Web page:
“Everyone hates riding in a car with me because I only listen to CNN,” Cara Santana tells me, confirming that she’s a woman after my own heart. “I always wanted to be one of those cool girls who listens to the cool music. Really, I’m more of a Jake Tapper fan.” Standing there outside the H&M store on the corner of Fifth Avenue and 18th Street in her oversize gold earrings and chunky Maison Margiela sneakers, Santana—who lives between the glitz of the Hollywood Hills and grit of New York’s Lower East Side—is the very picture of one of the cool girls she claims not to be.
Although she’s 33 years old and engaged (I belatedly discovered her fiancé is actor Jesse Metcalfe), the actress, influencer, and beauty entrepreneur is one of those women who will undoubtedly be referred to as a “girl” for another decade, at least. I can’t help but like her a lot—and not just because she has a thing for Jake Tapper and also uses characters off Friends as a means to articulate personality types. It takes about three minutes to realize that Santana sits comfortably atop a mountain of contradictory personality traits, unworried that her unbridled enthusiasm for animal videos on Instagram somehow takes away from anything more serious she has to say. I like that in a woman.
While on the subject of things we care about to the point of obsession, Santana launches into an impassioned monologue covering civil rights, the state of our democracy, and issues facing minorities in general (“I’m not just talking about race; I’m talking about gender, sexual orientation—the list goes on and on”), before telling me she’s fanatical about a reality TV show called 90 Day Fiancé. (“I’ve seen every episode, every reunion, the follow-up shows…”) The trajectory is dizzying but refreshing.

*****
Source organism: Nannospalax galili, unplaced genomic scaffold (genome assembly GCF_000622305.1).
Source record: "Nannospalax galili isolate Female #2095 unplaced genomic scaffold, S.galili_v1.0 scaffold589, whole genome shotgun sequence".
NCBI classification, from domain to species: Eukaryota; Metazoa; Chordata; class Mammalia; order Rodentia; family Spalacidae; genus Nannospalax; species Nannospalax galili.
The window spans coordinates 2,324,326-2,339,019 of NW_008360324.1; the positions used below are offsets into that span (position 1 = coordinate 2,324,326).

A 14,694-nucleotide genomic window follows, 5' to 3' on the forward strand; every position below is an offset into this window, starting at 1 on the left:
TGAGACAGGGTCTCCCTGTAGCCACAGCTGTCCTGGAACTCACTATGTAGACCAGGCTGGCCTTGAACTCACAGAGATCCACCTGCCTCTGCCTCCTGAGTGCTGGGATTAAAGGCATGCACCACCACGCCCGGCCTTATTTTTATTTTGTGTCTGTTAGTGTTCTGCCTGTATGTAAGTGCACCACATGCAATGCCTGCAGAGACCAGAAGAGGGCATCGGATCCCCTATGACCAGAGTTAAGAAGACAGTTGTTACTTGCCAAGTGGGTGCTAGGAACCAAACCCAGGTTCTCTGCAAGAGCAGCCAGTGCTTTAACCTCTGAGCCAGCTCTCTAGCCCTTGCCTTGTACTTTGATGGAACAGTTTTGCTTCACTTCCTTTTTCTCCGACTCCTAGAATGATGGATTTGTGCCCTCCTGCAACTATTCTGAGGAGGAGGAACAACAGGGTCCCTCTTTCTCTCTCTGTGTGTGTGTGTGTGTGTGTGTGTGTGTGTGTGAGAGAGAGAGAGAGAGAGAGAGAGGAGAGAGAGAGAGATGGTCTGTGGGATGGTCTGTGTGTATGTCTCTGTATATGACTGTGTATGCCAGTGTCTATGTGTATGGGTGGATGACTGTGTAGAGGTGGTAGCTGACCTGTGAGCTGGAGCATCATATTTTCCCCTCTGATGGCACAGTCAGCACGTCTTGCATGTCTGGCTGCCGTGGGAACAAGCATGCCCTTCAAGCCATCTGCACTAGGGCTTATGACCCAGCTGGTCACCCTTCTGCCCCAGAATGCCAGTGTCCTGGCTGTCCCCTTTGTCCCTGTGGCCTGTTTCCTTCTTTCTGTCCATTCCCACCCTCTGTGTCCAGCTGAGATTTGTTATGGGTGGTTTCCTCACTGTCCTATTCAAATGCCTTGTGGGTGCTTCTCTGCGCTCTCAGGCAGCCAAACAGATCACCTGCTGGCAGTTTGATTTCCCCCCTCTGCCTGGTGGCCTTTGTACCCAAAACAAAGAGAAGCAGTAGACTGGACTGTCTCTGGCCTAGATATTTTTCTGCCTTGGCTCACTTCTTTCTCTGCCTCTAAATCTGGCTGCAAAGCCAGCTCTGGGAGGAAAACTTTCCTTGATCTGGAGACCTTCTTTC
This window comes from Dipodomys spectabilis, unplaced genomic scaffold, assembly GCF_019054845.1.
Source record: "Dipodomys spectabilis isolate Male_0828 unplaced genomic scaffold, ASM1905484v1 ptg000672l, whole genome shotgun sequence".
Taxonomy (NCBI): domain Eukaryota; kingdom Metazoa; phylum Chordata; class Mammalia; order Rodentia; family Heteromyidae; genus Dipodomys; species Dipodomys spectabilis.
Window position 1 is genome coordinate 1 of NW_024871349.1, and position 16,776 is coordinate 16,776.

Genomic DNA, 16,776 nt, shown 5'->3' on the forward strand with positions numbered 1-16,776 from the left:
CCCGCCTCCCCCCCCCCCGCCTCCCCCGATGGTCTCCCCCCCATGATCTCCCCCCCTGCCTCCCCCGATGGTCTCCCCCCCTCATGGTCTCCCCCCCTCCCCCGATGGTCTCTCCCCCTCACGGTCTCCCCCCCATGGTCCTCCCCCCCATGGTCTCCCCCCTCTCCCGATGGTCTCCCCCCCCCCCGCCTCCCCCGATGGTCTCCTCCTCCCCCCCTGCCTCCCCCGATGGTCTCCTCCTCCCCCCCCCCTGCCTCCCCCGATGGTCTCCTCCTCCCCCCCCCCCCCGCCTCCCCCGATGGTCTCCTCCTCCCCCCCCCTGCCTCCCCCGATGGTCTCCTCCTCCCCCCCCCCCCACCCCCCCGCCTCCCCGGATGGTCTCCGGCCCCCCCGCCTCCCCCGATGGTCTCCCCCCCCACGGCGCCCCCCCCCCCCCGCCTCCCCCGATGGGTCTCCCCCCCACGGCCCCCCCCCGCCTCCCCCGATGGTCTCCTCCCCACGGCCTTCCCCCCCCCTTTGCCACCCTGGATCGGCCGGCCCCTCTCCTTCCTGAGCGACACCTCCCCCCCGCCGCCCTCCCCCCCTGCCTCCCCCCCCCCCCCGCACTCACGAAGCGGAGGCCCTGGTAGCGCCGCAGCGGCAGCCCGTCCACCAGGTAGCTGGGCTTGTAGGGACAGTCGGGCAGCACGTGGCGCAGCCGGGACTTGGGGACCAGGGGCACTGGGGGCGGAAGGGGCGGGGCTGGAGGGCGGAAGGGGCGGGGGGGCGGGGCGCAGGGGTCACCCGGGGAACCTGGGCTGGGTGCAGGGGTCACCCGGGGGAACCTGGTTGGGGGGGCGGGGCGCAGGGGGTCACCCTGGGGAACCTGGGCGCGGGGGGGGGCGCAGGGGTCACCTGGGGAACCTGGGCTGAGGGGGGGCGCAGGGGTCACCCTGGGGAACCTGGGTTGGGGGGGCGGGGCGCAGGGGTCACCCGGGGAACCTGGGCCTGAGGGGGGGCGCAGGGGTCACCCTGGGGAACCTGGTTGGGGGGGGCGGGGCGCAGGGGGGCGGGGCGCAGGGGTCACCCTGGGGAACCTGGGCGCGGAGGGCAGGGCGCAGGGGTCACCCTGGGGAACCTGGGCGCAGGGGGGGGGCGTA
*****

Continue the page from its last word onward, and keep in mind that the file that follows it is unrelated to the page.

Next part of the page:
In the spirit of H&M’s “For Every You” fall campaign, Santana and I had a lot more to talk about.
Is getting dressed up fun or a pain in the ass?
I love getting dressed up, but it can be cumbersome. I think coming home from NYFW, it’ll be nice to chill in some athleisure.
How do you find the experience of having everyone be so interested in what you choose to wear—particularly when, as a woman, it’s something that seems to make or break your career? Is there any kind of male equivalent for this?
I think men are judged based on their appearance as well. I feel like we’re quick to categorize people. My fiancé is a great example of someone who, at one time, there was a certain opinion held about him, and through his career that has changed based on a myriad of things. So I see that it happens; maybe not to the degree that women face of judgment and observation, but I really don’t care. I just get dressed for me. Everyone’s got an opinion. You drive yourself crazy if you try to make everyone happy.
Do you have a uniform or do you experiment?